6 ways the Era of Bots could dramatically change how products are marketed and sold

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Let’s assume that software bots continue to proliferate, grow more intelligent and capable, and even generate a bot-to-bot ecosystem, where yours talks to mine and they both talk to brands’.

What then?

The huge ripple effects on how products are marketed, priced and sold could be the real story, Gupshup co-founder and CEO Beerud Sheth told me recently. His Cupertino, California-based company, whose name is Hindi for “chit chat,” makes a bot and messaging platform for developers.

As a parallel, remember if you can (assuming you’re old enough) what the future looked like before social networks, when websites were the reigning dinosaurs. There were projections about how, in a few years, individuals might be talking to individuals directly through computers, maybe using video someday.

The tools were the focus, because it was difficult to imagine, say, the rise of cyberbullying, politicians who tweet or viral content. In other words, it was hard to imagine how actual humans and their interactions would evolve once the new tools were available.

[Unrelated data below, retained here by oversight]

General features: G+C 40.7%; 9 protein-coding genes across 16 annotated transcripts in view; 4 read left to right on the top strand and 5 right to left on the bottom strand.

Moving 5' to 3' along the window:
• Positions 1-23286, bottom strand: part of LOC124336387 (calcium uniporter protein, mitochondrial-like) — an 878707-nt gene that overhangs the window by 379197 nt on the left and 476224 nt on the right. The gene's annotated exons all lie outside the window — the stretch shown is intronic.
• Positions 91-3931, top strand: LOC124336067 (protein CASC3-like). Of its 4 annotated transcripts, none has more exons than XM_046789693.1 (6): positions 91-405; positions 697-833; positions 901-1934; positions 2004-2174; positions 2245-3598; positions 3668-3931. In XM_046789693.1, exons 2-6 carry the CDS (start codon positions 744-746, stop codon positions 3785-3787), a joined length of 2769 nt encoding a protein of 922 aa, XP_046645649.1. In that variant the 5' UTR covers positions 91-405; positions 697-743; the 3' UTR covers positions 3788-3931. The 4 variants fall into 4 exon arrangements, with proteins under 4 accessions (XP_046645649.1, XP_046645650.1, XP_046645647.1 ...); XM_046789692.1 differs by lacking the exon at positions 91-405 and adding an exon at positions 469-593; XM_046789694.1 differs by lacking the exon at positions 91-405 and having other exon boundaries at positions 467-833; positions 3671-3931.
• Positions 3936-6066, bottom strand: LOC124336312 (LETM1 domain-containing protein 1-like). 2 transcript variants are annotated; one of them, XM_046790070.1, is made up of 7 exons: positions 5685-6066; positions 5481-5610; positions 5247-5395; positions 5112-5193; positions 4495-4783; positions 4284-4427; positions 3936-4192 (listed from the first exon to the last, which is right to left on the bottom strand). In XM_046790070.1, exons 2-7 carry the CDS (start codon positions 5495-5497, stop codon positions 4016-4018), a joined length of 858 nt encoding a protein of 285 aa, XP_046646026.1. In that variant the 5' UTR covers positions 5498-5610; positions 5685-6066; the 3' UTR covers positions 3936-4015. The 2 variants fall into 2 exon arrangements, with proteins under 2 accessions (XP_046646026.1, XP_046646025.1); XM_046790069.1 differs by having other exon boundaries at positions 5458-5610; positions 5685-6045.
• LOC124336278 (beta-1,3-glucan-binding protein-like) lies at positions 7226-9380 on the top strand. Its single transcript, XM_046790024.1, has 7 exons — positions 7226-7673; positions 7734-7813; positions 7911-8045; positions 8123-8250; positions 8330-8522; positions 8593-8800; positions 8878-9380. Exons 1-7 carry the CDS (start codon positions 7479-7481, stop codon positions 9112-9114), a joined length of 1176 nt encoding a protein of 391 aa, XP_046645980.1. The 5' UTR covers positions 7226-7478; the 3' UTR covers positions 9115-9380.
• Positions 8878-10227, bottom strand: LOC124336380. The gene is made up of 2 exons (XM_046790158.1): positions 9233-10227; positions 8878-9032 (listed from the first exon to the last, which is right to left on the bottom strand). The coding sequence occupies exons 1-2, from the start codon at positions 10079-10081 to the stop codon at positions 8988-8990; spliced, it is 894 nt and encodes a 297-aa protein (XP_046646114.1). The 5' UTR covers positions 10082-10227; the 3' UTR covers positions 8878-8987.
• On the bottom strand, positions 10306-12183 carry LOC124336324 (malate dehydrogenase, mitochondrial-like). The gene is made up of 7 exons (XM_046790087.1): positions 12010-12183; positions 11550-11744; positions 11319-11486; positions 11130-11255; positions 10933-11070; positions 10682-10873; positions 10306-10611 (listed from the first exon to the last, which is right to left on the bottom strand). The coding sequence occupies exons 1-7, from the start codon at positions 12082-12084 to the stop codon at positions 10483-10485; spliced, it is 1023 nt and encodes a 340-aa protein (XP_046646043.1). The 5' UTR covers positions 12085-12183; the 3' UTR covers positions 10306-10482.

This is typical for many major technological advances. The real impact of the car, for instance, was the creation of suburbs, road trips, polluted cities, drive-in theaters (for a while) and a more mobile workforce.

Sheth thinks the real story of a post-bot era will come from the central fact that marketers and sellers may rarely be dealing directly with a buyer, either business or consumer. Instead, intelligent bots will know our preferences, our interests and our buying history, and they will be making the decisions or conveying the best options to human buyers.

[Read the full article on MarTech Today.]

About The Author

Barry Levine covers marketing technology for Third Door Media. Previously, he covered this space as a Senior Writer for VentureBeat, and he has written about these and other tech subjects for such publications as CMSWire and NewsFactor. He founded and led the web site/unit at PBS station Thirteen/WNET; worked as an online Senior Producer/writer for Viacom; created a successful interactive game, PLAY IT BY EAR: The First CD Game; founded and led an independent film showcase, CENTER SCREEN, based at Harvard and M.I.T.; and served over five years as a consultant to the M.I.T. Media Lab. You can find him at LinkedIn, and on Twitter at xBarryLevine.


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